canon EF-S 55-250 f 4.0-5.6 IS II motion blur 'effect' advice


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Aug 18, 2013
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Hello experts,
I am a new member to this forum- and possess a canon T2i and canon EF-S 55-250 f 4.0-5.6 IS II telephoto lens since November 2011.

Recently, while watching a soccer game I captured some images which showed a peculiar motion blur effect which,I noticed, became more prominent as I zoomed in further into the subject(larger the focal length, greater the blur).
I tried capturing images of stationary objects to confirm my observations and I continue to see the 'blur' in some parts of the images.
The lens glass doesn't show any kind of damage and I take the right measures to keep it clean.

Any thoughts/advice on this would be of great help.

Do you have examples to post and what were your settings for shooting?
Sample shots would help everyone know what is goin on.

In the mean time try turning the IS off and take some shots with a faster shutter speed like 1/640th or faster.

Use a tripod and see what results you get also.
Motion blur from camera shake is much more likely to occur at a longer focal length. Also depth of field will decrease with a longer focal length, with more likelihood of missing focus. As already stated, examples and settings would help pinpoint the cause.

I have attached a few examples:
sample-1- captured in landscape mode at a focal length of 220mm
sample 2- captured in landscape mode at a focal length of 109mm
sample 4- captured in manual 1/50 sec shutter speed,f/7.1 and focal length of 135mm

I experimented with several settings, but continued to see the same effect on all images.
im guessing to slow of a shutter speed...what made you choose landscape mode over sport mode?
As a general rule to prevent motion blur from camera shake at long focal lengths, try to keep the denominator of your shutter speed at or above the focal length of the lens. As in if the lens is set to 100mm, use a shutter speed of at least 1/100. Faster would be better, especially when shooting a moving object.
Your shutter speed was much too slow. As previously mentioned above the focal length you are shooting at. Don't be afraid to bump the ISO up to get better shutter speeds.
I don't know guys. I looked at them pretty hard, and I don't thinks it's TOTALLY camera shake. I do agree, they need to use sports mode instead of landscape.

If you look at the right side/edges of the picture, they go way out of focus. The last shot, has them standing in line. They should be relatively equidistant from the camera @ 135mm but the right side just goes out of focus totally. Look up at the stands across the image.

I almost looks like an element has came out of it's track in the barrel or something like that. Certainly something that needs investigated.
This does not look like motion blur to me at all.

This looks like REALLY poor optics to me with a TON of coma, astigmatism, field curvature, etc.

Similar to the optical flaws that lensbaby builds into their lenses on purpose in order to create noticeably extreme blur at the edges but decent sharpness in the middle.

This is about the amount of field curvature and coma that I would expect if I were to take the front optics out of an old pair of binoculars and stick them in a paper towel tube in front of my camera. For an EF-S 55-250, this is unacceptable and definitely not intentional or expected behavior. Basically, your lens is significantly broken or defective.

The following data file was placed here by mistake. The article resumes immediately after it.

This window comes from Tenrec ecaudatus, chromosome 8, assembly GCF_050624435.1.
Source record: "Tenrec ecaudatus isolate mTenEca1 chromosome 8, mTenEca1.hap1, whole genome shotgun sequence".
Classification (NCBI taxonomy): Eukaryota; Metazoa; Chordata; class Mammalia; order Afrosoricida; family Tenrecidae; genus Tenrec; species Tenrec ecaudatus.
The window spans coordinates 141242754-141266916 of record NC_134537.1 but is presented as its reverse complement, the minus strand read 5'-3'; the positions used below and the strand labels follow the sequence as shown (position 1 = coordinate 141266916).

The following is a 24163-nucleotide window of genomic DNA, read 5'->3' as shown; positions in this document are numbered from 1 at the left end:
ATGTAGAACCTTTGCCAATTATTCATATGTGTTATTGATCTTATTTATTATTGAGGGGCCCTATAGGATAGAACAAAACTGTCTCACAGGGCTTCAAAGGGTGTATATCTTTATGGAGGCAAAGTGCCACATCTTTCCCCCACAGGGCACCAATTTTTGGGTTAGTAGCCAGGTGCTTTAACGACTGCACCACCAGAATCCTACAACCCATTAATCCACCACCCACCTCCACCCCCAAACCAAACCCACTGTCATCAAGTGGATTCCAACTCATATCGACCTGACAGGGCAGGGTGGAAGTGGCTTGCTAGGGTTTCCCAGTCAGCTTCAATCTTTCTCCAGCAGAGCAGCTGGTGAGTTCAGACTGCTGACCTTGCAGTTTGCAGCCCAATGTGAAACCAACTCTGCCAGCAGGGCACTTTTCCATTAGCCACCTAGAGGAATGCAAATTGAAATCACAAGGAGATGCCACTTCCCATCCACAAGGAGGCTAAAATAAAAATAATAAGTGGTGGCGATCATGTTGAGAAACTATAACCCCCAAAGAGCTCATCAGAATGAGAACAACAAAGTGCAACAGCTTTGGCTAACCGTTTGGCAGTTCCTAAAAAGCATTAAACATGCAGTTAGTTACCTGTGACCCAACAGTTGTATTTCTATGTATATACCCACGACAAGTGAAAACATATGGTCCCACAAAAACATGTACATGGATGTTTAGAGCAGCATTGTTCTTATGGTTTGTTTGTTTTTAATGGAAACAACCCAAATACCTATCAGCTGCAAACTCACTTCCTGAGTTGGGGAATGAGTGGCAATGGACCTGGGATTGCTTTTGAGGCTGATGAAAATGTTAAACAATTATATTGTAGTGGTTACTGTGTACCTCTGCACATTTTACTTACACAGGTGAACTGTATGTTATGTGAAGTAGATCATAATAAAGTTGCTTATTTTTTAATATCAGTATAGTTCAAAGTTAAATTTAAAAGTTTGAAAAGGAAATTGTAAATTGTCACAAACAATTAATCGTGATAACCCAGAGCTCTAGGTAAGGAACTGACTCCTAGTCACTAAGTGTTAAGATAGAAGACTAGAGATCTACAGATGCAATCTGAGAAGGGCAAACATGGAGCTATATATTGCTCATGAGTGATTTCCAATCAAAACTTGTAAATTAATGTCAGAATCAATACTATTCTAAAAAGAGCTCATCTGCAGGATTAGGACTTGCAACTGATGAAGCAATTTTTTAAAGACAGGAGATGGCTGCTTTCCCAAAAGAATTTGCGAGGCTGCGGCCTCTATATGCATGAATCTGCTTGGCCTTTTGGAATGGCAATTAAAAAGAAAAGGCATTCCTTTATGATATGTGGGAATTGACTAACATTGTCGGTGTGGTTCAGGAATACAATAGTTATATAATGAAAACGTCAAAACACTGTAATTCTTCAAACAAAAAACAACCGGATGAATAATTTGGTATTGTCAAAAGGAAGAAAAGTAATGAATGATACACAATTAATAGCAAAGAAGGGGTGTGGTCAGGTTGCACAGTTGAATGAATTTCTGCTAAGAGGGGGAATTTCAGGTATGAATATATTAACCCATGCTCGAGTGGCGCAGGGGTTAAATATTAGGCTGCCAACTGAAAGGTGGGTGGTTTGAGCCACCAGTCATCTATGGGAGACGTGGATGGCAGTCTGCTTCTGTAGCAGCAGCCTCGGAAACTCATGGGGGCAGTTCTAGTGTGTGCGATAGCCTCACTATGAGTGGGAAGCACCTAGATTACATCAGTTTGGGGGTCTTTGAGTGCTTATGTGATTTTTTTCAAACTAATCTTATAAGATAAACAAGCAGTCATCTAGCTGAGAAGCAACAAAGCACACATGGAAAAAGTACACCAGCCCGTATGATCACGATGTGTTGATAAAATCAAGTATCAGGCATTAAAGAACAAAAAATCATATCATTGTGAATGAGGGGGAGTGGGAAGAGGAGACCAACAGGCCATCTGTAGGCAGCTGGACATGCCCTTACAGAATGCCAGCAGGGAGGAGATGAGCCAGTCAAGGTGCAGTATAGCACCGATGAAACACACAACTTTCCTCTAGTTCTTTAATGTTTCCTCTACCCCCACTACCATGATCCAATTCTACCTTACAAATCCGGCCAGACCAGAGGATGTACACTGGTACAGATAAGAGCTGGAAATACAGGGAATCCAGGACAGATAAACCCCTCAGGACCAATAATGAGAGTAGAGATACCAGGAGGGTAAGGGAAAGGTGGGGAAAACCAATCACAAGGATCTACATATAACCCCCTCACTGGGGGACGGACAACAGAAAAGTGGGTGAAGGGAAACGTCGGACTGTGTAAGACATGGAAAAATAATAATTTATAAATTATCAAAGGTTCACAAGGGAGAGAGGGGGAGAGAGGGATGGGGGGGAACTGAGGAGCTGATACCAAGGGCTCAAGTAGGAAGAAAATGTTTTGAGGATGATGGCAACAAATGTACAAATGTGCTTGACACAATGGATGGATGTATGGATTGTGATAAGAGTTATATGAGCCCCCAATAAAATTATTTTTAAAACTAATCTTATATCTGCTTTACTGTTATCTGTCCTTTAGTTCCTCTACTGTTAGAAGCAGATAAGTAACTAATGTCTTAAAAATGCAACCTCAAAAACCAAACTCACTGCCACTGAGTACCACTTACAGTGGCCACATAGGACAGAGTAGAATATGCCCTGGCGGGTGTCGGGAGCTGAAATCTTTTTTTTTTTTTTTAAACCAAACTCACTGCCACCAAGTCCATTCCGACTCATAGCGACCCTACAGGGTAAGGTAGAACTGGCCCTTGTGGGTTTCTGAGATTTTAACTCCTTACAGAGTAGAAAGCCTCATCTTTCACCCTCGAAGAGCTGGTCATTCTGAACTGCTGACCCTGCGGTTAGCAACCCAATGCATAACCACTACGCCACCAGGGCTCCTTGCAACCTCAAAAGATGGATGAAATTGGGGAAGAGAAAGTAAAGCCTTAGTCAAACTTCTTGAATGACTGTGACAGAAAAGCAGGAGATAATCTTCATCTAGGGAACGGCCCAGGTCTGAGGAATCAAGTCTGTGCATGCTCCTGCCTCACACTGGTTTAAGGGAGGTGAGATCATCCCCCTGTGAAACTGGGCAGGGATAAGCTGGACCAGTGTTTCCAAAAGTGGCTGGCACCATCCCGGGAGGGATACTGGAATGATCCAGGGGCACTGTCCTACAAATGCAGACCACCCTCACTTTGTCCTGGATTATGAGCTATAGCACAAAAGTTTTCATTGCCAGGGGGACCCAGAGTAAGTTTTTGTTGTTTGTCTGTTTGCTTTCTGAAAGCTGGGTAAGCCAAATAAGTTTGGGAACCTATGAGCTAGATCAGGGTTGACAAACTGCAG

If you would like to convince yourself that this is what is going on (I am 99.5% sure myself), do the following:
1) Set your lens to its maximum aperture.
2) Set it to about 100mm.
3) Put it on a tripod on on a kitchen table or something very stable.
4) Take a photo of a scene that has a lot of detail from corner to corner, like a cluttered room, or some trees. Make sure it's well lit, so that you get 1/500th of a second or so and can completely rule out motion blur.

If I'm right, then what you should see is a circular pattern of sharp in the middle, and then extremely blurry, getting blurrier toward the far edges in sort of a "starburst" way, where stuff gets stretched out near the corners, even though it was sitting rock solid still and took an extremely fast picture. When you stop down to about f/16, the effect should almost completely go away.
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Your shutter speed was much too slow. As previously mentioned above the focal length you are shooting at. Don't be afraid to bump the ISO up to get better shutter speeds.

1/320, @ f6.3 at ISO 1600 and 220mm....... really? Did you even look?

Come on guys if you are going to try and help and least look at it with some thought, False and wrong information doesn't help.
It does look like the Lens Baby effect. I would have it looked at. Doesn't seem like just a slow shutter speed to me either because the center object is in focus.
This is NOT motion blur. Period. The center of the image is "poor", and the entire peripheral zone on every frame is "unacceptable". It looks like the lens has suffered a malfunction, some form of damage. I am wondering if the IS system might be damaged, and it is oscillating the IS element(s), and causing the horrible edge performance. Or if maybe an element has become decentered, perhaps from an accidental impact the lens suffered.

Not sure if the IS system was engaged when these three pictures were taken or not, but the lens is messed up.
Just want to make sure, do you have any screw-on type optics mount at the front of your telephoto zoom lens?

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